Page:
Friday, September 09, 2011

today : September # 2

Whenever September rolls around, I am reminded that it is my least favourite month. In recent years, operations meant that I spent 2 of the last four Septembers in painful recovery, which is still fresh in my memory. But long before that Septembers were harbingers of misery.

When I was a teacher it, of course, meant going back to work. Some other teachers seemed to happy to be back in school. I imagine they maybe had broods of children and, as the adult at home for the previous six weeks, had spent the entire time trying to entertain their offspring. Maybe, for them, returning to work would herald at least some of the day being in their own control, some return to normal adulthood.

But for the childless me it spelt the end of freedom. The summer holidays were the time when I could cut loose from all routines and responsibilities. Sometimes I went on holiday for the whole time. Other years I would write solidly, or record and mix an album, or just do what I wanted for as long as I wanted. For example, I always like sitting down when the Olympics or whatever is on and consuming it all night and day knowing that other Olympics watchers were rationed to highlights brief moments.

But September was when the watch went back on my wrist and the collars and ties moved to the front of the wardrobe. Time to start being grown up.

Not that returning to school is totally without joy. There is something comforting in routine and work. I personally find something deeply satisfying in falling asleep in front of the TV on a Friday evening, overdosed on take-away additives and a glass of cold beer, but properly tired from hard work rather than sleepy from staying up the previous night playing GTA3. And teaching always throws up new challenges, new pupils and new colleagues - all generally positive. There's nothing like finding some gems amongst the new intake of pupils - either ones you know you can help get on and enjoy teaching or ones who are crazy and/or strange to the point of sheer entertainment. Same with new staff. Sometimes the churn of new colleagues can throw up interesting and positive dynamics. A new friend even.

But as the years went by looming Septembers started to outshine the potential positives of a new academic year. Eventually, for me, that first six-week half-term started the downward spiral towards the Xmas half-term, which is the nadir of any school year. The first couple of weeks in September are filled with energy and various kinds of newness. The next four filled with dread and pessimism at the knowledge that the clocks will go back and the six weeks from Bonfire night through to Christmas will be some kind of dark troop towards hell.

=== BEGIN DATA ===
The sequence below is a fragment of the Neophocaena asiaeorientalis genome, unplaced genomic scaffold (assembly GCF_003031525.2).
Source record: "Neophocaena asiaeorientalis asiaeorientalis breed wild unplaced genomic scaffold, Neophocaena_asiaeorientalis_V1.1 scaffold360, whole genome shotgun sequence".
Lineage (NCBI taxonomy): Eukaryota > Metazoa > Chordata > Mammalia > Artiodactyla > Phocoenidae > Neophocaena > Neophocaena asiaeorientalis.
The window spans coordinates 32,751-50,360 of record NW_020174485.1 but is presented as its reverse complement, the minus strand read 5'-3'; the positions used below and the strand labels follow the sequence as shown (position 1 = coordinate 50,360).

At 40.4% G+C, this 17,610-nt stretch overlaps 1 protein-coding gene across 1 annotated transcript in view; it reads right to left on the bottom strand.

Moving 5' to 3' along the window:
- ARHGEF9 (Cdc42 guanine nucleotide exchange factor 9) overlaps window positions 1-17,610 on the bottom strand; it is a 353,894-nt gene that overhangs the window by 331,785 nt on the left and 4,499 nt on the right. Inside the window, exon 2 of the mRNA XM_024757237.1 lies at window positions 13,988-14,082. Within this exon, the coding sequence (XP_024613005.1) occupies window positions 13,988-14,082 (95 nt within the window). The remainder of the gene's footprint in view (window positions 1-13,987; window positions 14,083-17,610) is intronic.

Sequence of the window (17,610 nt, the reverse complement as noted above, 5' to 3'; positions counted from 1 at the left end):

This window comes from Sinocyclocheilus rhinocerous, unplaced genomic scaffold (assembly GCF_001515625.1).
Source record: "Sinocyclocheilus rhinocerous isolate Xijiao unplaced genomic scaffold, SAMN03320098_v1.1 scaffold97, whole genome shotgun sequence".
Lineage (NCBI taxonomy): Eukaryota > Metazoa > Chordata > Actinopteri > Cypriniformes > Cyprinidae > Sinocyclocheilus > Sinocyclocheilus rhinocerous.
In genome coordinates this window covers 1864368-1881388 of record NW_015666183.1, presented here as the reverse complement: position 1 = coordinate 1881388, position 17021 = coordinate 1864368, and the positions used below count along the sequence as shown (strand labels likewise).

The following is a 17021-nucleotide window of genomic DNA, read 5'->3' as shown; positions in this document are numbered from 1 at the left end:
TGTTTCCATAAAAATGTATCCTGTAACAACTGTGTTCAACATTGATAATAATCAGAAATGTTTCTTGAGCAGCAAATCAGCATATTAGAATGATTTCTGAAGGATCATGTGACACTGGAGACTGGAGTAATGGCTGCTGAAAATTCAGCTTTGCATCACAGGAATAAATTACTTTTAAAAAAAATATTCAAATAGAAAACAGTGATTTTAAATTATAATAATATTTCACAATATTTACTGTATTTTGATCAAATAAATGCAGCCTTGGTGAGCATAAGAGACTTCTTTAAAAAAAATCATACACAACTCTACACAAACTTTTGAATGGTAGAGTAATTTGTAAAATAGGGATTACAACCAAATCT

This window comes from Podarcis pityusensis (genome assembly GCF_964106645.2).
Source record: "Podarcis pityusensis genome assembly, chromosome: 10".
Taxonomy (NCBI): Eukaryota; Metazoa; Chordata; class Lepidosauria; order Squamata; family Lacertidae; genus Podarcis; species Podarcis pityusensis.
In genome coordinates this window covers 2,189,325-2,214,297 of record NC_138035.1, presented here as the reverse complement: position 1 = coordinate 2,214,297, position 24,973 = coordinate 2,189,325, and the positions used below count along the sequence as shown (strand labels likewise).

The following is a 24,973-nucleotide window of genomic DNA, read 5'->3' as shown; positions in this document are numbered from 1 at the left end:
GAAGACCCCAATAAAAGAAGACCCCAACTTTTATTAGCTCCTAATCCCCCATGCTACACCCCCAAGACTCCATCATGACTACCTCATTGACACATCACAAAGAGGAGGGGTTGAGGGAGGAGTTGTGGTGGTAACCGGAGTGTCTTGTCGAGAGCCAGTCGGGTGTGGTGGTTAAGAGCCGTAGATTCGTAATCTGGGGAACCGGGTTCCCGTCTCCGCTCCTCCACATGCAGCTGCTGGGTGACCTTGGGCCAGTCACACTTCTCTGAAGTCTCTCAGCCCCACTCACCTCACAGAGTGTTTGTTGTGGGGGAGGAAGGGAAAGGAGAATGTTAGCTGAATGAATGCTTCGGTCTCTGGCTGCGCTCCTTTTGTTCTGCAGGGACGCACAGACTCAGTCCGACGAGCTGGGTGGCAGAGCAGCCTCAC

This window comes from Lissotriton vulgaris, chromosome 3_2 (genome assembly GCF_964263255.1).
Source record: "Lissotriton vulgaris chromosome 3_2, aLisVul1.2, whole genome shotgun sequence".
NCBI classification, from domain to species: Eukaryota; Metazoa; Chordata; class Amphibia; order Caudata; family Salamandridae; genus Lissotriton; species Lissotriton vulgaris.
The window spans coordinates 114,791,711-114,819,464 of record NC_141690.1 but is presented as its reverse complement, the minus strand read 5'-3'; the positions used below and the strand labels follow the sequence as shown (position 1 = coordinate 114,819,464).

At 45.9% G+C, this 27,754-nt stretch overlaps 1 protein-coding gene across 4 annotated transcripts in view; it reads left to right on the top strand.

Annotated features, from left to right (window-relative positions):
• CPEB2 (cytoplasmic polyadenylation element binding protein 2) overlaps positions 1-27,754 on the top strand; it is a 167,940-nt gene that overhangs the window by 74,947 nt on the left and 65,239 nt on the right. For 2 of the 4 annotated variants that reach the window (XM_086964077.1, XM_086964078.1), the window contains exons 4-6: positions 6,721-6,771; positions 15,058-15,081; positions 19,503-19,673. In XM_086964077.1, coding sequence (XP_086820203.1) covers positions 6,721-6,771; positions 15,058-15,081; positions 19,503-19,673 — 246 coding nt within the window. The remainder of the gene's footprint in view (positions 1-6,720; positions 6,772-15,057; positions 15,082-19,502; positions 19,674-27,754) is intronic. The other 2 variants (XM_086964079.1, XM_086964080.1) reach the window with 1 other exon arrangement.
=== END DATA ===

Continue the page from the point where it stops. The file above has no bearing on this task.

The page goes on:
Let me explain. The minute the October half-term ends the entire nation is on a run-up to Christmas. Children are almost entirely distracted by the hyped promise of whatever gifts they are to receive. But everyone is also drained by the darkness of the winter mornings and evenings and those days where it never really gets properly light. Motivation is at its lowest. Tiredness makes everyone grouchy and hard to live with and there are more windy, rainy and cold days than not. It's not a massive change - but 1% less motivation and 1% less cooperative behaviour can tip the balance significantly.

Anyway, that's all in my past and not the real reason why I hate September. The real reason is that as soon as September comes around the so-called 'silly season' ends. I turn on the TV and find that I am bombarded with crap. Not only do the political correspondants all return from their hols but so do the politicians. After a blessed few weeks where we have had a nice break, everything returns to its appalling norm. That is: an endless parade of politicians, their fat awful corrupt lying smug holiday-tanned faces, spouting their endless specious bullshit. All their speeches and policy initiatives and hobby-horse ideology. All their psychotic egotistical preening and their arrogant self-serving miasma, poisoning the airwaves and the air with their pointless noise.

It reminds you that modern-day politics is not about running the country - after all, whilst they were away inflicting their odious selves on the people of California, Tuscany, Devon and the Dordoigne, the country more or less kept running. It is about egotistical shallow bastards promoting themselves and the hollow certainty of their own cretinous opinions and shoring up the wealth of themselves and their friends. It's no less tribal and objectionable than in Afghanistan or Libya.

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